Utah Stories from the Beehive Archive

The Old Spanish Trail

Old Spanish Trail.jpg

Dublin Core


The Old Spanish Trail


Utah’s position as a social and cultural crossroads of the west began well before European settlement. Native trading and war parties gave way to Spanish exploration throughout the territory along the Old Spanish Trail.

Utah’s always been a cultural and social crossroads. Before a single European explorer, trapper, or trader set foot in the Great Basin or on the Colorado Plateau, native trading and war parties could be found ranging far and wide across the region’s deserts and mountains. Then Spanish traders arrived in the southwest and began pushing north from New Mexico, flouting a policy set down by the colonial government in Santa Fe that prohibited commerce with the Utes. Fears about the possibility of California falling into the hands of the Russians and British who threatened to move down the Pacific Coast from Alaska and Oregon, however, helped reverse Spanish policy and soon New Mexico’s governors were sending explorers north to find a path from Santa Fe to California.

The first of the pathfinders was Juan Rivera, whose small party of Spaniards in 1765 followed the La Plata and Dolores Rivers through present-day Colorado, before crossing into what is now Utah near Monticello. They then traveled northward into Spanish Valley around modern-day Moab and finally looped to the west and dropped back into New Mexico. A subsequent party of explorers under Francisco Dominguez and Silvestre Velez de Escalante made it as far north as Utah Lake in present-day Utah County before turning back to Santa Fe. 

It wasn’t until decades later that Mexican and American trappers and traders operating out of New Mexico, began to give formal shape to the Old Spanish Trail, using the early expeditionary routes as a framework. Setting out from Abuquiu, just north of Santa Fe, trader Antonio Armijo set out across the Four Corners region, crossed the Colorado River, and pushed past modern-day Kanab, before dropping down the Virgin River and trooping across the Mojave Desert into San Bernardino. The next year, two Americans, William Wolfskill and George Yount created a northern branch of the trail when they followed the path blazed by the Rivera party into today’s Grand County, turned northwest toward what’s now Green River, and after fording the Green, passed near present-day Castle Dale before turning into Salina Canyon. Coming out of the canyon, they trudged up the Sevier River, crossed the Markagunt Plateau near Parowan, and then cut across the Mojave into California.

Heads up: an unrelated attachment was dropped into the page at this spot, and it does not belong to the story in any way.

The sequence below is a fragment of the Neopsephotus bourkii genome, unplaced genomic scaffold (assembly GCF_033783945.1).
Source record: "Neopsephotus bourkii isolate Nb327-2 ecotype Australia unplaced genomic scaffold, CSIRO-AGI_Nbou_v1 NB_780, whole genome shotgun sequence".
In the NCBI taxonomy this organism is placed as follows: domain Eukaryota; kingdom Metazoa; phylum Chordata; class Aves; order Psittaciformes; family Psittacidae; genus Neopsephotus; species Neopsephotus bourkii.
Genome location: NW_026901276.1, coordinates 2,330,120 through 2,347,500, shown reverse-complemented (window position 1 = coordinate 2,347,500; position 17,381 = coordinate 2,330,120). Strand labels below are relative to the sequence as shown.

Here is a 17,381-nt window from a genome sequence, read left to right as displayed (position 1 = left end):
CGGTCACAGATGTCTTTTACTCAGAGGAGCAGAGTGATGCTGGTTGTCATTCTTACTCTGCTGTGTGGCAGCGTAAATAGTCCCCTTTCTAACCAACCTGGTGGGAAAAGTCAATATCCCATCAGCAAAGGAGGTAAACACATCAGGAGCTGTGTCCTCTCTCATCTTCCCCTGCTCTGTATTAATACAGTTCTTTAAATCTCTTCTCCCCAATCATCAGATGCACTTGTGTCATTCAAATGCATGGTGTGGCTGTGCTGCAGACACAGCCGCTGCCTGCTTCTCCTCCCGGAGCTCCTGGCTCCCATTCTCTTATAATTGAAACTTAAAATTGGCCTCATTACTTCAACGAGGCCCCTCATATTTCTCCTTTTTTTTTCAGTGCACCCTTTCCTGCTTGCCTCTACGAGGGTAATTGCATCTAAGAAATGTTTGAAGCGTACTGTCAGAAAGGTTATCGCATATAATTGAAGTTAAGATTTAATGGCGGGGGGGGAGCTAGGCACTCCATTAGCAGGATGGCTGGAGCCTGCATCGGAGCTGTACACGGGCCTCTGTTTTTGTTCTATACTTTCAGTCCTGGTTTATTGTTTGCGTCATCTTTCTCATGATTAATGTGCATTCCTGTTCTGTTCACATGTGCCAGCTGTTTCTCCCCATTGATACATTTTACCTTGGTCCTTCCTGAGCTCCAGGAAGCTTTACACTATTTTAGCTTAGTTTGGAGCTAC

Brandon Johnson for Utah Humanities © 2008


Image: Trappers and Traders in Ute Lands, 1820-1844. Map depicting the forts in Wyoming, Colorado, and Utah; also shows the trails taken by Ogden, the Santa Fe Trail, and the Old Spanish Trail. This map demonstrates Utah as a cultural crossroads of the west. Courtesy of Utah State Historical Society. 

See Richard D. Poll, ed,, Utah’s History (Logan, Utah: Utah State University Press, 1989), 35-51; Peter H. DeLafosse, ed., Trailing the Pioneers: A Guide to Utah’s Emigrant Trails, 1829-1869 (Logan, Utah: Utah State University Press and Utah Crossroads, Oregon-California Trails Association, 1994), 9-32; Ted. J. Warner, ed., The Dominguez-Escalante Journal (Salt Lake City: University of Utah Press, 1995); and Thomas G. Alexander, Utah: The Right Place 2d ed. (Salt Lake City: Gibbs Smith, 2003), 52-57 and 66-67.


The Beehive Archive is a production of Utah Humanities. Find sources and the whole collection of past episodes at www.utahhumanities.org